Provides students with an opportunity to learn from each other and improve their own work.

This strategy complements Peer Assessment Using Success Criteria.

View More

Kahoot! more_vert

View More

Kahoot!close

Quizzes are an engaging way of activating prior knowledge and revising content. Kahoot! is a quiz based classroom response system. It displays the quiz in a fun and exciting way that is appealing to students.

It gives teachers the opportunity to ask thought provoking questions, find out previous knowledge or revise a topic in a fun way.

View More

KWL more_vert

View More

KWLclose

This strategy serves several purposes: it elicits prior knowledge of the text, it sets a purpose for reading and it helps students monitor their comprehension.

By being aware of students' interests and prior knowledge the teacher has the ability to create projects and assignments that are challenging and that the students will enjoy. A KWL chart is a tool that can be used to inform teaching as well as guide student learning.

View More

Through the Len... more_vert

View More

Through the Lensclose

This strategy involves students interpreting, summarising, comparing and contrasting information using a different form of representation, generating new information and knowledge by adapting, designing and representing information digitally.

View More

Mindmap more_vert

View More

Mindmapclose

This strategy gives students a structure to summarise and represent visually what they have learned. It improves long-term memory of factual information.

After teaching a topic coggle could be used to summarise, organise and visualise the topic. It could also be used as a brainstorming exercise to summarise prior knowledge at the beginning of a topic.

View More

Placemat more_vert

View More

Placematclose

This activity gives all students the opportunity to work individually, to share ideas and learn from each other in a cooperative small-group discussion

View More

Ranking Ladder more_vert

View More

Ranking Ladderclose

Provides all students with an opportunity to engage in thinking at the evaluation level of Bloom's taxonomy.

A Ranking Ladder requires students to place items on rungs of a ladder in order from least to most important, as a group activity it allows students to be challenged as to why they rank one item above or below another.

View More

Skype more_vert

View More

Skypeclose

Using Skype in the classroom is a way for teachers to introduce the world beyond the classroom walls to their students. It creates a global community of learners.

It can develop critical thinking, geography skills, listening and speaking skills. It can be both teacher and student-led. It encourages collaboration, communication and it a useful tool for research.

View More

Stop and Jot more_vert

View More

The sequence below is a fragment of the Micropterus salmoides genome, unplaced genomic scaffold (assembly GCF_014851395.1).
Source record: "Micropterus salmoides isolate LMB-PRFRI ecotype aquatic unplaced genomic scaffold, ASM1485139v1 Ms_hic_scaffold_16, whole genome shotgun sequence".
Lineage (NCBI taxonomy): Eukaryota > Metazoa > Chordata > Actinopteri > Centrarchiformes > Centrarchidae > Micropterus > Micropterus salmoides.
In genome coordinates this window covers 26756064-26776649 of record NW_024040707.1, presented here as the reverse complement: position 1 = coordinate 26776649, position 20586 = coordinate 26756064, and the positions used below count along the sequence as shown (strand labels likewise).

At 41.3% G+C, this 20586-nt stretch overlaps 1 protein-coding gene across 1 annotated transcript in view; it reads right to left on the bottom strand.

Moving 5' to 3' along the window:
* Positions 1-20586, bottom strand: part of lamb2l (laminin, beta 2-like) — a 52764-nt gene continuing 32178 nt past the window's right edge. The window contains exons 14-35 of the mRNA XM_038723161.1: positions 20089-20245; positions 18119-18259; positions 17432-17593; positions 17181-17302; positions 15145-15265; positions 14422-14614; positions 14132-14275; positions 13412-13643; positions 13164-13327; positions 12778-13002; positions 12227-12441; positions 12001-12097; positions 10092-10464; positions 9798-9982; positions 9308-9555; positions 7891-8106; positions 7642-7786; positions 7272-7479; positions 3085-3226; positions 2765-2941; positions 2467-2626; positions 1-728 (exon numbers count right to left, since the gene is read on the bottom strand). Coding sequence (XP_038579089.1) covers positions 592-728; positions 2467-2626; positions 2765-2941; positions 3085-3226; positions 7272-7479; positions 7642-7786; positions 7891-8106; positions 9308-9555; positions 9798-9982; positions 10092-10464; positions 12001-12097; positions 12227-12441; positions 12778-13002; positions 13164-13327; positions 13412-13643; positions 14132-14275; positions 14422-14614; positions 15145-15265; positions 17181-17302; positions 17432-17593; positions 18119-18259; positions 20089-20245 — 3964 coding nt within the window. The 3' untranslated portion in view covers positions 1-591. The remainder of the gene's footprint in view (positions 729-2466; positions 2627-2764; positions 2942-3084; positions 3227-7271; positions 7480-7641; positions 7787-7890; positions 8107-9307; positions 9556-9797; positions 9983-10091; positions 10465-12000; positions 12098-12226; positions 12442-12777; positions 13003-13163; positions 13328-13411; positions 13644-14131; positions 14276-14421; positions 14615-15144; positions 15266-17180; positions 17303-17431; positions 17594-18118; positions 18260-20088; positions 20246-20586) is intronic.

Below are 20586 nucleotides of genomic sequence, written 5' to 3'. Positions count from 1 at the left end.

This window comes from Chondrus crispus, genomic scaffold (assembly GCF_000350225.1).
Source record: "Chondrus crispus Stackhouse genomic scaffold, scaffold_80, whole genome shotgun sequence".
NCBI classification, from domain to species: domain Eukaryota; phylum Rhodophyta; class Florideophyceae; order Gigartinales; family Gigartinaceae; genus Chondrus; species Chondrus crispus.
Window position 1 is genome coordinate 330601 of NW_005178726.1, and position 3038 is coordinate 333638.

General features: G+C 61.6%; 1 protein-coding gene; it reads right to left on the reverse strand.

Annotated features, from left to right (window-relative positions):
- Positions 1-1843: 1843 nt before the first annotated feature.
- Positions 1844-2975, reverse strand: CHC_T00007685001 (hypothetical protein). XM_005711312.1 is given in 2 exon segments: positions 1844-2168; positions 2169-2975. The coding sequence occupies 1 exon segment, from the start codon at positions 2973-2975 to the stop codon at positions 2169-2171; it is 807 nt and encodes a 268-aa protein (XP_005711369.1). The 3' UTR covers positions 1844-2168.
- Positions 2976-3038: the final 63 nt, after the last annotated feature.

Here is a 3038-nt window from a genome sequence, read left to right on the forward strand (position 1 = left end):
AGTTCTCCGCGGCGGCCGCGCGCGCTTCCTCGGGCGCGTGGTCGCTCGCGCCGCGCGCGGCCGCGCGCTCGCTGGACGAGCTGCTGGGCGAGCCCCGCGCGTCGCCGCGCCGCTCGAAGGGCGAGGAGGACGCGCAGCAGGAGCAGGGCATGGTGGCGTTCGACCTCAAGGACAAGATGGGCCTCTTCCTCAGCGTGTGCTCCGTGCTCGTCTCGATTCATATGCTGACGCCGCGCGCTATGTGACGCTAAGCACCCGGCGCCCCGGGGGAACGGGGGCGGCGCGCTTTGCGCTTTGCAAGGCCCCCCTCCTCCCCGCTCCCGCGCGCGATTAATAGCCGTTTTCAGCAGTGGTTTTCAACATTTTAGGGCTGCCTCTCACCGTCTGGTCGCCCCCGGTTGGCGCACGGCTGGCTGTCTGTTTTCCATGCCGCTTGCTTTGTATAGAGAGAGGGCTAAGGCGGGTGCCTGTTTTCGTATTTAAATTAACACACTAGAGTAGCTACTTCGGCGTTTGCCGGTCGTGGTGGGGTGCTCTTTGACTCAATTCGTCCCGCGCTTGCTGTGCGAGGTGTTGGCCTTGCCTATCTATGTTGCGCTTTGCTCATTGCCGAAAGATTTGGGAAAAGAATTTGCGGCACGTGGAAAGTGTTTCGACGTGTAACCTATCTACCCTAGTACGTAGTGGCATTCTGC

Stop and Jotclose

This strategy gives students the opportunity to respond to questions in writing. Asking students to think and write about what they are learning promotes retention and comprehension.

These checks for understanding help students make sense of what they are learning before moving on in the lesson.

View More

Survey more_vert

View More

Surveyclose

This strategy encourages students to gather information relevant to subject or topic in question. It is particularly relevant to the key skill managing information and thinking. The students learn to design quality questions and subsequently analyse the results in order to come to valid conclusions.

View More

Randomisers more_vert

View More

Randomisersclose

This strategy enables a "no hands up" approach to classroom participation. Each student is chosen at random using an instrument or application (e.g. lollipop-sticks or a random name generator) when student participation is required.

View More

Venn Diagram more_vert

View More

Venn Diagramclose

This strategy allows students to graphically display the similarities and differences between two items or themes. It works very well with groups allowing oral processing of learning. A very effective strategy for comparing and contrasting.

View More

Padlet more_vert

View More

Padletclose

This is an online application 'a blank sheet of paper' that allows students to express their ideas on a given topic. Padlet allows students to post content relevant to a topic e.g. images, text, video, audio.

View More

Welcome


Donal O'Mahony
Donal O'Mahony
Deputy Director
Whole School Support and School Leadership

Welcome to the Whole School section of the Junior Cycle for Teachers (JCT) website.

Welcome to the Whole School CPD section of our website. JCT seeks to support all teachers as they implement the Framework for Junior Cycle (2015) in their schools. Whole School CPD has commenced in schools with a range of workshops including:

• Framework for Junior Cycle (2015)
• Assessment and Learning
• Classroom Strategies
• Statements of Learning
• Key Skills